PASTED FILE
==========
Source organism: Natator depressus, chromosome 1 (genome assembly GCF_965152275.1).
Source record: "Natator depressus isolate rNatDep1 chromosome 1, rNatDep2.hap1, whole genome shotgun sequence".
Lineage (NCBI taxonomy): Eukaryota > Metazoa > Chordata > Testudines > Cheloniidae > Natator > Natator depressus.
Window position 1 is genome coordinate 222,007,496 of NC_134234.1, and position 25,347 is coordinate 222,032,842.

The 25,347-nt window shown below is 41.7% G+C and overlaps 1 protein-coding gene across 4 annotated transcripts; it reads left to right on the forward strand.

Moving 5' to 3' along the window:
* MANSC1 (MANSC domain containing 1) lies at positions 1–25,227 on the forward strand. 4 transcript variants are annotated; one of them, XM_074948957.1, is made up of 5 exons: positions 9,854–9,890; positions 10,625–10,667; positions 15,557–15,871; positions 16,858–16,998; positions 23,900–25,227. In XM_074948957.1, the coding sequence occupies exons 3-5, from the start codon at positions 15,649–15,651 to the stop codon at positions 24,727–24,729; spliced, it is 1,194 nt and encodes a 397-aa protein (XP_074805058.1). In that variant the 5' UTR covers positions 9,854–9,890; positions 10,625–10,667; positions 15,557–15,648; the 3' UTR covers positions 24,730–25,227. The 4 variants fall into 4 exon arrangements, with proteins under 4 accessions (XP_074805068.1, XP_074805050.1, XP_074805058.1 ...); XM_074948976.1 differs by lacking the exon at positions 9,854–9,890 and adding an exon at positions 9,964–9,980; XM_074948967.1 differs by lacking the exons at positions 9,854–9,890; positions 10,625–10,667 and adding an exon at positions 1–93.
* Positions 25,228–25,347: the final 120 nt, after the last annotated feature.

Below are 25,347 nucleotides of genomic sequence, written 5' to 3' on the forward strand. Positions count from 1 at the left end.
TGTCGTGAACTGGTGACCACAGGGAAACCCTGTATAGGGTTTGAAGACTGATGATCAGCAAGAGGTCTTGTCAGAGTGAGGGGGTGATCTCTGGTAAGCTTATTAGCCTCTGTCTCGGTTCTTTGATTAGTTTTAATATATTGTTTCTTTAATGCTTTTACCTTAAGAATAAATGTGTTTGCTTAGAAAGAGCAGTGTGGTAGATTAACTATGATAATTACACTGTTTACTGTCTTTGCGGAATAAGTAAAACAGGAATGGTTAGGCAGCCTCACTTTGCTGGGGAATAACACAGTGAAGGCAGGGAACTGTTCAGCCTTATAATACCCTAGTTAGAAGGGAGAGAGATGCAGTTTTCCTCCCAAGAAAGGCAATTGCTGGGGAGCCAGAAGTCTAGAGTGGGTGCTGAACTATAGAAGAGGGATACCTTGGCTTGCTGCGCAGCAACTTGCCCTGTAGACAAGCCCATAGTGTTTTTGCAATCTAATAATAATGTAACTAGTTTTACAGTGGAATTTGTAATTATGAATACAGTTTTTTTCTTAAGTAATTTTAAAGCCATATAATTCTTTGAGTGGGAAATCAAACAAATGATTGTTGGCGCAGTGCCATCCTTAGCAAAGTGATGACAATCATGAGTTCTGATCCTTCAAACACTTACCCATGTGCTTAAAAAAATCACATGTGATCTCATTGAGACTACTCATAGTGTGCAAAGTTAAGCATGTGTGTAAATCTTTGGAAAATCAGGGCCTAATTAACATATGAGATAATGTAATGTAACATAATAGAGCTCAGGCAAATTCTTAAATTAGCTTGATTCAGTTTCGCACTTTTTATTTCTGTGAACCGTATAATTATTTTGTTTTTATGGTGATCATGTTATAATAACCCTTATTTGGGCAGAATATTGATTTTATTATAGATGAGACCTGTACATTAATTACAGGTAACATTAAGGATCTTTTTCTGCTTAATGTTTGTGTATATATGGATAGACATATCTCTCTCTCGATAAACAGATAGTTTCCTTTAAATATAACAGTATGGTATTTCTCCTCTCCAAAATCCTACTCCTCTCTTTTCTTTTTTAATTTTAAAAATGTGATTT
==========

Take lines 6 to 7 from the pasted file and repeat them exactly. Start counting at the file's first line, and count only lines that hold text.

Moving 5' to 3' along the window:
* MANSC1 (MANSC domain containing 1) lies at positions 1–25,227 on the forward strand. 4 transcript variants are annotated; one of them, XM_074948957.1, is made up of 5 exons: positions 9,854–9,890; positions 10,625–10,667; positions 15,557–15,871; positions 16,858–16,998; positions 23,900–25,227. In XM_074948957.1, the coding sequence occupies exons 3-5, from the start codon at positions 15,649–15,651 to the stop codon at positions 24,727–24,729; spliced, it is 1,194 nt and encodes a 397-aa protein (XP_074805058.1). In that variant the 5' UTR covers positions 9,854–9,890; positions 10,625–10,667; positions 15,557–15,648; the 3' UTR covers positions 24,730–25,227. The 4 variants fall into 4 exon arrangements, with proteins under 4 accessions (XP_074805068.1, XP_074805050.1, XP_074805058.1 ...); XM_074948976.1 differs by lacking the exon at positions 9,854–9,890 and adding an exon at positions 9,964–9,980; XM_074948967.1 differs by lacking the exons at positions 9,854–9,890; positions 10,625–10,667 and adding an exon at positions 1–93.